Summer 2021 - URB 660 G100
Transportation and Urban Development (4)
Class Number: 3585
Delivery Method: In Person
Explores the relationships between mobility, economic activity, and social interaction that influence urban development. Topics considered will include the spatial dynamics underlying travel behavior, the vehicle and infrastructure technology used in meeting mobility needs, the organizations that deliver transportation services and the public policies that govern an urban transportation system.
The movement of goods and people within and between cities is a fundamental factor in defining and shaping an urban area. This course will explore the development of urban and inter-city transportation systems and their economic and social impacts. The mobility characteristics, and economic and environmental impacts of various modes will be considered. Behavioural aspects of transport demand and the role of planning and policy in influencing transport (mis)behaviour will also be examined.
The course will build skills in identifying the climate and energy risks associated with mobility that threaten future urban sustainability, and how to mitigate and manage these disruptions. The course will offer a mix of online lectures, seminar discussions, and student presentations. Students will have the opportunity to conduct a virtual field trip to a transportation facility in Metro Vancouver and present their findings to the seminar on how it is adapting to the current pandemic. Those who opt to make this field trip presentation will not present on their research paper.
Course location and time
Thursdays, 5:30 - 9:20 p.m. (online – synchronous)
Course Learning Platform
Course delivery will rely on both Canvas and Zoom in ways that will be detailed in the syllabus and discussed at the first seminar.
- Completion of weekly analytical template on readings 25%
- Research question for paper 10%
- Research paper draft 25%
- Presentation on research paper OR virtual field trip 10%
- Research paper, final version 30%
Both texts are available as e-books through the SFU Library.
Jeffrey Tumlin, 2012. Sustainable Transport Planning: Tools for Creating Vibrant, Healthy, and Resilient Communities. (Hoboken, NJ: John Wiley & Sons)
Preston L. Schiller and Jeffrey R. Kenworthy, 2018. An Introduction to Sustainable Transportation: Policy, Planning and Implementation. Second Edition (Abingdon, Oxford: Routledge)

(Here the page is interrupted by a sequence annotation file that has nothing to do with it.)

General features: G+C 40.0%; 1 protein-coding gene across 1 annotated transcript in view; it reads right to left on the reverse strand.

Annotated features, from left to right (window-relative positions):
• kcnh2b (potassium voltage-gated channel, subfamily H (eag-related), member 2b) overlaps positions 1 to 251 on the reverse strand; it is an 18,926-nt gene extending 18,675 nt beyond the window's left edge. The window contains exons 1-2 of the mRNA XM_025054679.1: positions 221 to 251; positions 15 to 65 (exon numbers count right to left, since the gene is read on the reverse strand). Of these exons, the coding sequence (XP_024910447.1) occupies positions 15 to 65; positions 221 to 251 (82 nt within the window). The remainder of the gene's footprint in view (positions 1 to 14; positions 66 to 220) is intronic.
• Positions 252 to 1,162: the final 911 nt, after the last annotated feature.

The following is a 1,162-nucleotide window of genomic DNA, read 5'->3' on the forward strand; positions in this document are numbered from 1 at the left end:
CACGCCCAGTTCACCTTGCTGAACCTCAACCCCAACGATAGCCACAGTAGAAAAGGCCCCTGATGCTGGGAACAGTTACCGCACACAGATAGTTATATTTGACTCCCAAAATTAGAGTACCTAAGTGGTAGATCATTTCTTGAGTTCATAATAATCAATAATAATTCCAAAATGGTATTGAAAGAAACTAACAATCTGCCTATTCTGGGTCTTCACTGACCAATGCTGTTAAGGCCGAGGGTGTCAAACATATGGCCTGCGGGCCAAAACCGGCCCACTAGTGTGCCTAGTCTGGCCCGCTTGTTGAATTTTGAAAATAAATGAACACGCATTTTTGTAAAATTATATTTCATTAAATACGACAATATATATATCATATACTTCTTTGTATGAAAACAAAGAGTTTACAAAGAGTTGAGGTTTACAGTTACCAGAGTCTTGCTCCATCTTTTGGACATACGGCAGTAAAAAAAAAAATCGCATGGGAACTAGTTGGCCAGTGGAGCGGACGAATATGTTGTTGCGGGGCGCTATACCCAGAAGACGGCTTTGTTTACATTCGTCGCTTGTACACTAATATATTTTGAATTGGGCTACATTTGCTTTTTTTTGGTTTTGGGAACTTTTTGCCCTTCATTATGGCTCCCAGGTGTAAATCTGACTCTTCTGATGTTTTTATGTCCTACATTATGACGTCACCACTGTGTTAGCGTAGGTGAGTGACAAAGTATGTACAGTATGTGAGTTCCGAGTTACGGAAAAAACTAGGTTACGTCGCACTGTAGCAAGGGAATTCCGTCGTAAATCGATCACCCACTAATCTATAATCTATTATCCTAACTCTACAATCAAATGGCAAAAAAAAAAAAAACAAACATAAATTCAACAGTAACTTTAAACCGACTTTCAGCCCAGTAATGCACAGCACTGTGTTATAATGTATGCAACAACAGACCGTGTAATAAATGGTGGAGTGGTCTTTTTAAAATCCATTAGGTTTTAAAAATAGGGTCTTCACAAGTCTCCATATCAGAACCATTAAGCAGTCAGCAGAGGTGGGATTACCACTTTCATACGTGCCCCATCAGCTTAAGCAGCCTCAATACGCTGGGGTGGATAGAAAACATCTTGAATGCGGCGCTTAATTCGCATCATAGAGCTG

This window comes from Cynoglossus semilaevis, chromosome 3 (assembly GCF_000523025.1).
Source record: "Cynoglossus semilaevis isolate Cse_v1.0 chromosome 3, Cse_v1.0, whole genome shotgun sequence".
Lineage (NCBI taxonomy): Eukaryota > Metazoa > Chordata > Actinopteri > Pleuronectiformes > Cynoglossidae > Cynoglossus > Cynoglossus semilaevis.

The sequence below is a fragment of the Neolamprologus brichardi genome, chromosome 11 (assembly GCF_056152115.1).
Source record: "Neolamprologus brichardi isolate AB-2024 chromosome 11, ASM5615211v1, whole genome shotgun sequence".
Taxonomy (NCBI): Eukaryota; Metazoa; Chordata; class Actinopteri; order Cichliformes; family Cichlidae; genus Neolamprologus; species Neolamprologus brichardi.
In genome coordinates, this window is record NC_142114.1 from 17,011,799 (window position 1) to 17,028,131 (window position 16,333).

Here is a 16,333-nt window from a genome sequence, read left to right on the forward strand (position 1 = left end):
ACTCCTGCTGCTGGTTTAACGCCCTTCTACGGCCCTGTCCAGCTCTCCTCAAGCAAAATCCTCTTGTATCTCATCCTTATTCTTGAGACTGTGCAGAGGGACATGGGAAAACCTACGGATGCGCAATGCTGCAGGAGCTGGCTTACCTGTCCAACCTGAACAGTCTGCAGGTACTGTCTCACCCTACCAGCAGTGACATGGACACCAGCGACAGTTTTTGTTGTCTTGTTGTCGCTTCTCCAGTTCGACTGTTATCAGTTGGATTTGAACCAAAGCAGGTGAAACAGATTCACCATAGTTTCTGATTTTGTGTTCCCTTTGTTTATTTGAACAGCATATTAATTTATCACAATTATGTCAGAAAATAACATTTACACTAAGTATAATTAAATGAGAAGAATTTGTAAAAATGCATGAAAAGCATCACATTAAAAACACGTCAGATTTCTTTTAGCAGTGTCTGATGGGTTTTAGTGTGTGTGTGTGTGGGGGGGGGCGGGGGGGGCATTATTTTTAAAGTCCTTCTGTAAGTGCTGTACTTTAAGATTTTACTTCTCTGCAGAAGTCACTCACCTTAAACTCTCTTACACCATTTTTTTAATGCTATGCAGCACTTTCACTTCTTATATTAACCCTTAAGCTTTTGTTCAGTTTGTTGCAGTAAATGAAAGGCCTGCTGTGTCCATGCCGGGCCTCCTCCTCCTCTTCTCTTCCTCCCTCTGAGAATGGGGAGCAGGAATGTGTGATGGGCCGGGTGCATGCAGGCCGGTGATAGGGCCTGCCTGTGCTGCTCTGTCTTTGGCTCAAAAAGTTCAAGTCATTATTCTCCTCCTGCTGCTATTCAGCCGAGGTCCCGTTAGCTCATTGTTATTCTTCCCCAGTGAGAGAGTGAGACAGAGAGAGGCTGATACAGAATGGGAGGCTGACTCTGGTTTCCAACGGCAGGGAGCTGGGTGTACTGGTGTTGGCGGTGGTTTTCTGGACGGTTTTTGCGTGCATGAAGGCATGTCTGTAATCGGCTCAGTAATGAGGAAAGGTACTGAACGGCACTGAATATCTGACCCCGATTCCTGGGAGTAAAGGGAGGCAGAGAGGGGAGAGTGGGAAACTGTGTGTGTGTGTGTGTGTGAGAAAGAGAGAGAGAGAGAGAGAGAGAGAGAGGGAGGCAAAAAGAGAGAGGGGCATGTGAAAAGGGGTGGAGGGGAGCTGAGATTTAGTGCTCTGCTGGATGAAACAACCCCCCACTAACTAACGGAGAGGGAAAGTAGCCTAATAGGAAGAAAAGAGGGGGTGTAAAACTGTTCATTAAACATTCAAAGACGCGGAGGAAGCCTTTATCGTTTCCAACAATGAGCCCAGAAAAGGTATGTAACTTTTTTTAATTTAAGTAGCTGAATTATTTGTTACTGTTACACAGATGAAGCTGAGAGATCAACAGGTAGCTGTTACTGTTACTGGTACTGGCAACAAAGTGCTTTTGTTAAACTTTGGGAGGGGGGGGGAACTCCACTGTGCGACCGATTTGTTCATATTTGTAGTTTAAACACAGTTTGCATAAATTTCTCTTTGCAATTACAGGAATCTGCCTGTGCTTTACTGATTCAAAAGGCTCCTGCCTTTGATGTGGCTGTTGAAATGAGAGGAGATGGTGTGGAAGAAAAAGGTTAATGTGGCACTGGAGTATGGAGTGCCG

Some additional electronic readings on transportation, environmental, and policy will be assigned.
Graduate Studies Notes:
Important dates and deadlines for graduate students are found here: http://www.sfu.ca/dean-gradstudies/current/important_dates/guidelines.html. The deadline to drop a course with a 100% refund is the end of week 2. The deadline to drop with no notation on your transcript is the end of week 3.
ACADEMIC INTEGRITY: YOUR WORK, YOUR SUCCESS
SFU’s Academic Integrity web site http://www.sfu.ca/students/academicintegrity.html is filled with information on what is meant by academic dishonesty, where you can find resources to help with your studies and the consequences of cheating. Check out the site for more information and videos that help explain the issues in plain English.
Each student is responsible for his or her conduct as it affects the University community. Academic dishonesty, in whatever form, is ultimately destructive of the values of the University. Furthermore, it is unfair and discouraging to the majority of students who pursue their studies honestly. Scholarly integrity is required of all members of the University. http://www.sfu.ca/policies/gazette/student/s10-01.html
TEACHING AT SFU IN SUMMER 2021
Teaching at SFU in summer 2021 will be conducted primarily through remote methods, but we will continue to have in-person experiential activities for a selection of courses. Such course components will be clearly identified at registration, as will course components that will be “live” (synchronous) vs. at your own pace (asynchronous). Enrollment acknowledges that remote study may entail different modes of learning, interaction with your instructor, and ways of getting feedback on your work than may be the case for in-person classes. To ensure you can access all course materials, we recommend you have access to a computer with a microphone and camera, and the internet. In some cases your instructor may use Zoom or other means requiring a camera and microphone to invigilate exams. If proctoring software will be used, this will be confirmed in the first week of class.Students with hidden or visible disabilities who believe they may need class or exam accommodations, including in the current context of remote learning, are encouraged to register with the SFU Centre for Accessible Learning (email@example.com or 778-782-3112).